Andrew Holleran / Photo editor
There might not be a player on the Ohio State football team who desires playing time more than Kenny Guiton, and the redshirt junior backup quarterback could get what he wants this season.
A second- and third-stringer in three seasons with the Buckeyes, Guiton has played in only six games. He has attempted five passes, all of which came in mop-up duty. One completion. One interception. But Guiton impressed Urban Meyer over the summer to the point that the first-year OSU coach is considering putting the redshirt junior on the field in meaningful situations this fall.
What Meyer is thinking about is using an offensive package in which both Guiton and sophomore Braxton Miller – the Buckeyes’ starting quarterback – are on the field at the same time. Meyer said at OSU media day on Aug. 12 that he had been scribbling down possible formations for the package on his notepad and has since implemented one.
Junior receiver Corey “Philly” Brown confirmed Monday that OSU has practiced the package but, with a sly smile on his face, would not reveal any more than that.
“It’s a good package. I can’t really say too much about it, but it’ll be good,” Brown said. “I’m not sure if (we’ll use it on Saturday). But when we do unleash the package, it’ll be good. You’ll see.”
If Guiton is one of the Buckeyes’ top 11 offensive players, Meyer said it is the Buckeyes’ coaching staff’s responsibility to make sure he gets action, starting as early as OSU’s season opener against Miami (Ohio) this Saturday.
“If they’re our best 11 … it’s our job to get them on the field,” Meyer said, who used a two-quarterback system on the 2006 Florida team, with Chris Leak and Tim Tebow, to win Meyer his first national championship.
Guiton, who admitted on OSU media day that he was a little down last year when Miller came in as a freshman and took a stronghold on the starting job, said he has been trying to “step up (his) game” since Meyer was hired in November.
“I’ve been working hard on it so just to show coach Meyer I am willing to work hard to get on the field,” Guiton said. “That’s been my goal since day one. I feel like I’ve done a great job with that and we’ll see what that does.”
Guiton has spent time practicing with the first-team offense since the spring and said the main reason for his good play is an increasing ability to see plays develop.
“I feel like the game’s really slowing down a lot,” Guiton said. “It’s totally, completely slowing down. So now, I know where my offensive line’s going, I know where my receivers are going to be, (and I’m) reading defenses better.”
The relationship between Guiton and Miller has evolved into a friendly rivalry, too. Guiton said he does “mental reps” while watching Miller practice. He notices the things Miller does that work, as well as the things that do not.
“Me and Braxton, we’re real cool,” Guiton said. “We’re always helping each other out. Any chance I can I help him out if I see something.”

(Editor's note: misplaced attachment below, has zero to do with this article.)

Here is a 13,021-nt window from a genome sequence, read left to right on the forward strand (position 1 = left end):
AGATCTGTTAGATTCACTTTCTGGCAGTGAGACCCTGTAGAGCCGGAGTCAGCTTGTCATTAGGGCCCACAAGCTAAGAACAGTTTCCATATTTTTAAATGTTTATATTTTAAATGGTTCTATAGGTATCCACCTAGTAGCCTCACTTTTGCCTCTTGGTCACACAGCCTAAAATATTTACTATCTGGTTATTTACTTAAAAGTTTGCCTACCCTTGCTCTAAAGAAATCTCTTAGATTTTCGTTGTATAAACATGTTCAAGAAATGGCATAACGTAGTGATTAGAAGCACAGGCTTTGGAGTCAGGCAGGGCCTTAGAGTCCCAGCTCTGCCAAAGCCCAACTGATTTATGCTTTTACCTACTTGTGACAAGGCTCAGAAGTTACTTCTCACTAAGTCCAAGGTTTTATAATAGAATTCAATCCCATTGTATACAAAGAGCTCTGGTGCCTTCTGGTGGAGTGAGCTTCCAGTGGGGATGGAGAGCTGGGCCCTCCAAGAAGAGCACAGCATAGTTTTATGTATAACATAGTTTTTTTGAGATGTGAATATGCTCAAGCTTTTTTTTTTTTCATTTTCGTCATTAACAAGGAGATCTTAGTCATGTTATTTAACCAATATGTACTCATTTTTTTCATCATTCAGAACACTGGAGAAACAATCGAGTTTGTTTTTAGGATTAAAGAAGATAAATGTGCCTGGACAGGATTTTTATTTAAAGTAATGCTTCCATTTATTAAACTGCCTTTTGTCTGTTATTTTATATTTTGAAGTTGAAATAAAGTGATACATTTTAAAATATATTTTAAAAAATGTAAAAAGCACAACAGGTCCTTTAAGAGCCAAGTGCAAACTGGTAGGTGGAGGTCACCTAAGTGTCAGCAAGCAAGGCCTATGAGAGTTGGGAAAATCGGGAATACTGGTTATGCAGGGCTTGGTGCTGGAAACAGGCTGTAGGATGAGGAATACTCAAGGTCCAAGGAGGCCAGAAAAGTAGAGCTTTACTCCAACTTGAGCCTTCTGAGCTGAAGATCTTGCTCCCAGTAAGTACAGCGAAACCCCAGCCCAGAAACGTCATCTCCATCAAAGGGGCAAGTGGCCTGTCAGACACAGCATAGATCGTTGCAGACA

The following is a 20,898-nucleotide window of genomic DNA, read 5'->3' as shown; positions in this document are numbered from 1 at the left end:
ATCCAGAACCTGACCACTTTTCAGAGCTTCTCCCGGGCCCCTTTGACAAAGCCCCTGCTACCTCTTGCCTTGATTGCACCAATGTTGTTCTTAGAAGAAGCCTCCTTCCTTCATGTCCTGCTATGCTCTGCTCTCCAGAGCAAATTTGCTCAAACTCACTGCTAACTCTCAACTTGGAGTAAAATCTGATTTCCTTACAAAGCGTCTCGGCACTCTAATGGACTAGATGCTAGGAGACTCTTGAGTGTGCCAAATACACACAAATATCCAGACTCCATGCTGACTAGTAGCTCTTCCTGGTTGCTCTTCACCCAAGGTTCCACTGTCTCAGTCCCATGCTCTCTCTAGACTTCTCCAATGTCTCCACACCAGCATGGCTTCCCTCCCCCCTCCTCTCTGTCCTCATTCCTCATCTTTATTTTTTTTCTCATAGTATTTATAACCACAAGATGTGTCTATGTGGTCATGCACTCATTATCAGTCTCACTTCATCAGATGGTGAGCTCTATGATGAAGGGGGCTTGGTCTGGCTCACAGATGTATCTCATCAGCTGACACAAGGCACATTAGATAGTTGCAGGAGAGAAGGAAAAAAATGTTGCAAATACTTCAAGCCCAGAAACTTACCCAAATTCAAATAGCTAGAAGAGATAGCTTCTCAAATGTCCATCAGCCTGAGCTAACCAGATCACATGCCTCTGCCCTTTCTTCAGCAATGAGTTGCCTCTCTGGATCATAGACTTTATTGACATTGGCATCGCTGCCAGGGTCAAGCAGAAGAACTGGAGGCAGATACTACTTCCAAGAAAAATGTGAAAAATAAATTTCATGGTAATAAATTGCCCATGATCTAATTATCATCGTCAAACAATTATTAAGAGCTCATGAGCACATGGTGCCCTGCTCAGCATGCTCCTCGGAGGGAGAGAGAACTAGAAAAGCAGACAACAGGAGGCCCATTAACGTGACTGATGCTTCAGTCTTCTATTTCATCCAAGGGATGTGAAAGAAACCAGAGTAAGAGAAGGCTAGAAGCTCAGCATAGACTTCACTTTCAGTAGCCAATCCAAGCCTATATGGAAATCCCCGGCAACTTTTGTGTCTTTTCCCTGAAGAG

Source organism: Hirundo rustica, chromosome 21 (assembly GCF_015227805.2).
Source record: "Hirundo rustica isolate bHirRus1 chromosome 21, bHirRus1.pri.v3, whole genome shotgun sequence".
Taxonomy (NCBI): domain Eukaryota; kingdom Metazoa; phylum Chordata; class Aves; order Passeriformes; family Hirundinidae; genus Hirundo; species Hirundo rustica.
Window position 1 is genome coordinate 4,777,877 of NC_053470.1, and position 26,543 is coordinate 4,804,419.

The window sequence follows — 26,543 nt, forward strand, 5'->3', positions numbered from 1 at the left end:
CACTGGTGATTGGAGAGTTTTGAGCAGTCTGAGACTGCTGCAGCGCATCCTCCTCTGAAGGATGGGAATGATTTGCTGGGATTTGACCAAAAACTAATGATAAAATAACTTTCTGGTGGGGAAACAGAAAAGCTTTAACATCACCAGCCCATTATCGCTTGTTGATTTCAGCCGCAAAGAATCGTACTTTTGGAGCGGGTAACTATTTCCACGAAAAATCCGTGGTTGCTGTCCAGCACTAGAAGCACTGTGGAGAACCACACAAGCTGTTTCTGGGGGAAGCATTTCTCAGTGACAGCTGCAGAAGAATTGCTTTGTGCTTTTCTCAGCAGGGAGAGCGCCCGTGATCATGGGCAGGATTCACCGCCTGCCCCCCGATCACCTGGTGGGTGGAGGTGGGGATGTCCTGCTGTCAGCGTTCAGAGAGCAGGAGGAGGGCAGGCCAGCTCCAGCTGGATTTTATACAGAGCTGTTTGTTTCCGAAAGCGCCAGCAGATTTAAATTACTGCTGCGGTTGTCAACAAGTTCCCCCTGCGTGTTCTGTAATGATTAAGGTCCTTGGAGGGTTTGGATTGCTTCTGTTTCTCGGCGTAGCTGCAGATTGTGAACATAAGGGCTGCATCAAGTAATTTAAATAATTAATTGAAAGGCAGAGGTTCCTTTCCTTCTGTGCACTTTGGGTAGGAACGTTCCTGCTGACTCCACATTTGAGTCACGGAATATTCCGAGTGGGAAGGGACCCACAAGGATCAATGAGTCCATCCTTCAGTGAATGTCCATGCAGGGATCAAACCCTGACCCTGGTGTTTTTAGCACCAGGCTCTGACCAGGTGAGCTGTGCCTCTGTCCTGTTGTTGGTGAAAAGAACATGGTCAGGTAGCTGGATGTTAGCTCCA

Guiton said there is still plenty of room for him to improve, with his arm strength being the No. 1 priority.
“I’m just working on my velocity and trying to get (the ball) to the playmakers on the outside,” Guiton said.
While Guiton would be ecstatic if he got serious playing time, his teammates might be even more so.
There is a saying in football that the backup quarterback is usually the most popular player among fans. Meyer’s former quarterback, Tebow, might be the best example of that. Guiton’s admiration, though, stems mostly from his teammates.
“Kenny’s my boy,” said redshirt junior receiver Chris Fields. “That’s my best friend, on and off the field. I believed in him ever since he got here.”
Sophomore receiver Evan Spencer said seeing Guiton on the field would make him and the team happy.
“I know how hard (Guiton) works and how hard he worked in the offseason to get his body right or to get his certain mechanics right, so I’d love to see him on the field,” Spencer said.
The players do not just like Guiton as a person. They’ve noticed an improvement in his play, too.
“When he gets (with the first team in practice) he acting like he’s supposed to be there,” Fields said. “He’s been improving on the pass emphasis, running and just mentally, just knowing the game, he’s been improving.”
Despite Guiton’s success this offseason, Miller has firmly established himself as the starting quarterback and will get the majority of the snaps, Meyer said. That’s unlikely to change unless Miller gets injured. If both Guiton and Miller do get on the field at the same time this fall, though, it could be special.
At 6-foot-3 and 205 pounds, Guiton has something Miller will probably never have: good size and an ability to easily see over the offensive line. The 6-foot-2, 220-pound Miller possesses plenty of things you cannot teach: instincts, elusiveness and pure playmaking capability.
“They both have their certain attributes,” Spencer said. “Both of them, together, it’s perfect really.”